Biochemical and compositional analyses of recombinant lecithin:cholesterol acyltransferase (LCAT) obtained from a hepatic source

A. F. Ayyobi, A. G. Lacko, K. Murray, M. Nair, M. Li, H. O.F. Molhuizen, P. H. Pritchard

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9 Scopus citations


Lecithin:cholesterol acyltransferase (LCAT) is an important plasma glycoprotein which plays a central role in lipid metabolism. This protein is responsible for generation of cholesteryl esters in plasma and it has been proposed to play a pivotal role in the reverse cholesterol transport pathway. Structural and functional studies of LCAT have employed various expression systems for production of recombinant LCAT (rLCAT). However, recent studies have shown some differences in the oligosaccharide structure and composition of rLCAT. In this study, we have generated a new hepatic based expression system using McArdle-RH7777 (Mc-7777) cells to produce a recombinant protein most similar to human plasma LCAT. The expressed glycoprotein was compared to the LCAT expressed in previously characterized baby hamster kidney (BHK) cells. Both proteins were compared on the basis of their carbohydrate structure and composition as well as their functional properties. Although the functional properties of both glycoproteins were similar, the carbohydrate structure was significantly different. While BHK-LCAT contained bi-, tri-, and tetraantennary structures, Mc-7777 LCAT presented only biantennary oligosaccharide structures. The difference in glycosylation pattern of rLCAT from Mc-7777 and BHK cells underlines the importance of appropriate expression system, both in vivo and in vitro. (C) 2000 Elsevier Science B.V.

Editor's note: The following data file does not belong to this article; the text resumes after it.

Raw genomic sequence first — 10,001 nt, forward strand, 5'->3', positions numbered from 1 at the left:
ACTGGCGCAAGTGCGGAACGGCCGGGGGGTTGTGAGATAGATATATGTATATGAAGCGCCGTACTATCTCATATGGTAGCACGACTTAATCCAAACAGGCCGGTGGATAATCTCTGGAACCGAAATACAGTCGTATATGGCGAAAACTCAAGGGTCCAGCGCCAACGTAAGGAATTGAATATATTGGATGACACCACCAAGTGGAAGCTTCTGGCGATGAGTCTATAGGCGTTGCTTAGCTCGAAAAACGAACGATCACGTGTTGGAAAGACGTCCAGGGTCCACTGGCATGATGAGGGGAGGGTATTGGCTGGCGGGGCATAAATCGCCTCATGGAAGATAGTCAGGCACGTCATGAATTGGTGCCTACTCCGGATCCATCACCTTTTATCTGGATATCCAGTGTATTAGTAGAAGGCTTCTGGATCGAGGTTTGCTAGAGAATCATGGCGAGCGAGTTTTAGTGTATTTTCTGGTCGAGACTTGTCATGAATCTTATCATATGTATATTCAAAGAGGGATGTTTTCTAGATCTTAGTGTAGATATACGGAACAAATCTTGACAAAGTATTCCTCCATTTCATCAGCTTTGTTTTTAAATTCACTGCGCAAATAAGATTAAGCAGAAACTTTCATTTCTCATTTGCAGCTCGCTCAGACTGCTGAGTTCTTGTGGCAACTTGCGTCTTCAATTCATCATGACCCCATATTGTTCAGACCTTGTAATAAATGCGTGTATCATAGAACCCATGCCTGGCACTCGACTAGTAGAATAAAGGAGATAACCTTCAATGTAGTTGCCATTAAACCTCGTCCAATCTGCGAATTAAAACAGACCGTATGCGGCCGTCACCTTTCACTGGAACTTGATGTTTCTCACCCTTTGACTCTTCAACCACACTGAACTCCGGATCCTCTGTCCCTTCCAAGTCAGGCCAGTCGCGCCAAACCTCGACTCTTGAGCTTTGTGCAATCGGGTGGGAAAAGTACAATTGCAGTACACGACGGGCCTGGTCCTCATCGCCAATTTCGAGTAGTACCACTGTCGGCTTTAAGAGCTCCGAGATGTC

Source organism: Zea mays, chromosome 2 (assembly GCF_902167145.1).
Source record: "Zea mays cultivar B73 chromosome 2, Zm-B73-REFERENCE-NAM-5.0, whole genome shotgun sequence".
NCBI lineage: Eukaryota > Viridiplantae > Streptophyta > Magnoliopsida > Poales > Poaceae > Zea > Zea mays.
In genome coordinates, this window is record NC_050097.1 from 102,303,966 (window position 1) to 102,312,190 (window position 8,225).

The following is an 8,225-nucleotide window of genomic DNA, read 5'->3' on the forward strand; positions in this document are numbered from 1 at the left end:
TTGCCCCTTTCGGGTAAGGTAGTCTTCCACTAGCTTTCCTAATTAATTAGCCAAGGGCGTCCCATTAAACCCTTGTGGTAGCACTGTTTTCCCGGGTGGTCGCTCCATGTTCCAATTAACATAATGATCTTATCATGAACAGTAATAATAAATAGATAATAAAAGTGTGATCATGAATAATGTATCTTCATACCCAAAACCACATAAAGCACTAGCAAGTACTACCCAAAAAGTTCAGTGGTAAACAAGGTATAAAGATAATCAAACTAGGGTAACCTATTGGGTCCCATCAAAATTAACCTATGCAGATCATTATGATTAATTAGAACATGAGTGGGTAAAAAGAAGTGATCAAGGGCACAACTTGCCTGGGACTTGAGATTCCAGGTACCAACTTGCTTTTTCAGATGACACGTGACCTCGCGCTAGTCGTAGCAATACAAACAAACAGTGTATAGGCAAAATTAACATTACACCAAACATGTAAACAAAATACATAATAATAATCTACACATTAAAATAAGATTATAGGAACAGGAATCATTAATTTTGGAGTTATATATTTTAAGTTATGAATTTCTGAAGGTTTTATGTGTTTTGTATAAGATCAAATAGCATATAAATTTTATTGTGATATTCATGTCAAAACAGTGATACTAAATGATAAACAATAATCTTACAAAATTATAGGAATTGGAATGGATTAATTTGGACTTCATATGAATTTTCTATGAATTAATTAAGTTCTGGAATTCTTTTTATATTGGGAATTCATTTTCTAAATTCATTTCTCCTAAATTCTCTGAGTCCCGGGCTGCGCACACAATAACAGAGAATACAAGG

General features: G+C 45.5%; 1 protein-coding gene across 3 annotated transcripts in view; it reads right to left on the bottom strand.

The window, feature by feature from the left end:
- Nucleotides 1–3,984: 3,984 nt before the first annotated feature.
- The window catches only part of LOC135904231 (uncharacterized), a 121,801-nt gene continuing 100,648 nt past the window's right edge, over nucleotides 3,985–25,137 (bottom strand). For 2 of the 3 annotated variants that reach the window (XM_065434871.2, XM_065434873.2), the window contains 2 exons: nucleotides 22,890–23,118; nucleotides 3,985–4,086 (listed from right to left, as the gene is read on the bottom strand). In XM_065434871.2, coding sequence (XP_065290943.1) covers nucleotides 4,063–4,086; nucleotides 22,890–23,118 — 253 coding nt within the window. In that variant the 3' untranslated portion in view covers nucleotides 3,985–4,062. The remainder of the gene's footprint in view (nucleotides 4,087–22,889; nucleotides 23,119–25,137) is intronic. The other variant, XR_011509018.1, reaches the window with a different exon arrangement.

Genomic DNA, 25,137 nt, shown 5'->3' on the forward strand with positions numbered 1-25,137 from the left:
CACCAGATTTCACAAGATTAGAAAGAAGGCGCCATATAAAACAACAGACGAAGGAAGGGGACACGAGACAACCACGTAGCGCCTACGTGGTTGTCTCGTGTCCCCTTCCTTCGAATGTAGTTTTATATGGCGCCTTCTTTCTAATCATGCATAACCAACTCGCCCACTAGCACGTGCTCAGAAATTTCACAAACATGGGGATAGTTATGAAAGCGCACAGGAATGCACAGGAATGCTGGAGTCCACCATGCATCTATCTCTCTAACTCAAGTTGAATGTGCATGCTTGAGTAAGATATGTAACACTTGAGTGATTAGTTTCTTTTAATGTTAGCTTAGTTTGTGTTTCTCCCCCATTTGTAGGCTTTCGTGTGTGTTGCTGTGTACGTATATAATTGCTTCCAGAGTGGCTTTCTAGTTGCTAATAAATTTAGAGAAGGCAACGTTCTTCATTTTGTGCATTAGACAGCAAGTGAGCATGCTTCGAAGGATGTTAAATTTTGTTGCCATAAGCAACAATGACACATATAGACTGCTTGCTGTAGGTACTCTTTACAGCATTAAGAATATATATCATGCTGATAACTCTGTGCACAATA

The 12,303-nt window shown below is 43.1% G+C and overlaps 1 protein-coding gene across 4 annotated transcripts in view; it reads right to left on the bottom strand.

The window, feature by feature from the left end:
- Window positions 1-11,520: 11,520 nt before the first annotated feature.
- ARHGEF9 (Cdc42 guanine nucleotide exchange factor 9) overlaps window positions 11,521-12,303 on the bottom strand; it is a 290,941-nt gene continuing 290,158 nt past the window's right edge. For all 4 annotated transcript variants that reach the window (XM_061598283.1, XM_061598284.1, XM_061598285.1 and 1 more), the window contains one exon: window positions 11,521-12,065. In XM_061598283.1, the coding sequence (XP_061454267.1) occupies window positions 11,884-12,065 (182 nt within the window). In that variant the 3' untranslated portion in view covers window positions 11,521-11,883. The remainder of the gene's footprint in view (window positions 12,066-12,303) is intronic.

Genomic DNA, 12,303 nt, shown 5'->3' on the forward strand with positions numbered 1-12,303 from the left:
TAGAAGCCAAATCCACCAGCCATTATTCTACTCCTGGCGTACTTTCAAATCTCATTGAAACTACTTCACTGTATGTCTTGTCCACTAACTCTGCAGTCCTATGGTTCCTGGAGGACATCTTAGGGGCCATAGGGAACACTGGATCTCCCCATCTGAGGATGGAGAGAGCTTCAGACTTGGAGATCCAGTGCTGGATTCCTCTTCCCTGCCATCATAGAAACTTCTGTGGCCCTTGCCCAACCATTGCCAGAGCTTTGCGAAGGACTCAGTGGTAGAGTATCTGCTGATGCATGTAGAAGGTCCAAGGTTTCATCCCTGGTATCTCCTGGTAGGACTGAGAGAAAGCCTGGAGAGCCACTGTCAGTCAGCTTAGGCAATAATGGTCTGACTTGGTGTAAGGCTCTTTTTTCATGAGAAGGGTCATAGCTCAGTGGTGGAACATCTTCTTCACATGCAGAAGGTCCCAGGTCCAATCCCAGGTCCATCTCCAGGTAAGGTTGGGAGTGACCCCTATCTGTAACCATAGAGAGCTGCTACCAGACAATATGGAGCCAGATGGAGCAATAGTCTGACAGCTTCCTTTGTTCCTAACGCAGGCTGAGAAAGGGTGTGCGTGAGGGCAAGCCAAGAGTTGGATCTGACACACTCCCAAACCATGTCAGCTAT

Original languageEnglish
Pages (from-to)1-13
Number of pages13
JournalBiochimica et Biophysica Acta - Molecular and Cell Biology of Lipids
Issue number1
StatePublished - 24 Feb 2000


  • Carbohydrate structure
  • Enzyme kinetics
  • Lecithin:cholesterol acyltransferase
  • Nuclear magnetic resonance
  • Protein expression
  • Reverse cholesterol transport


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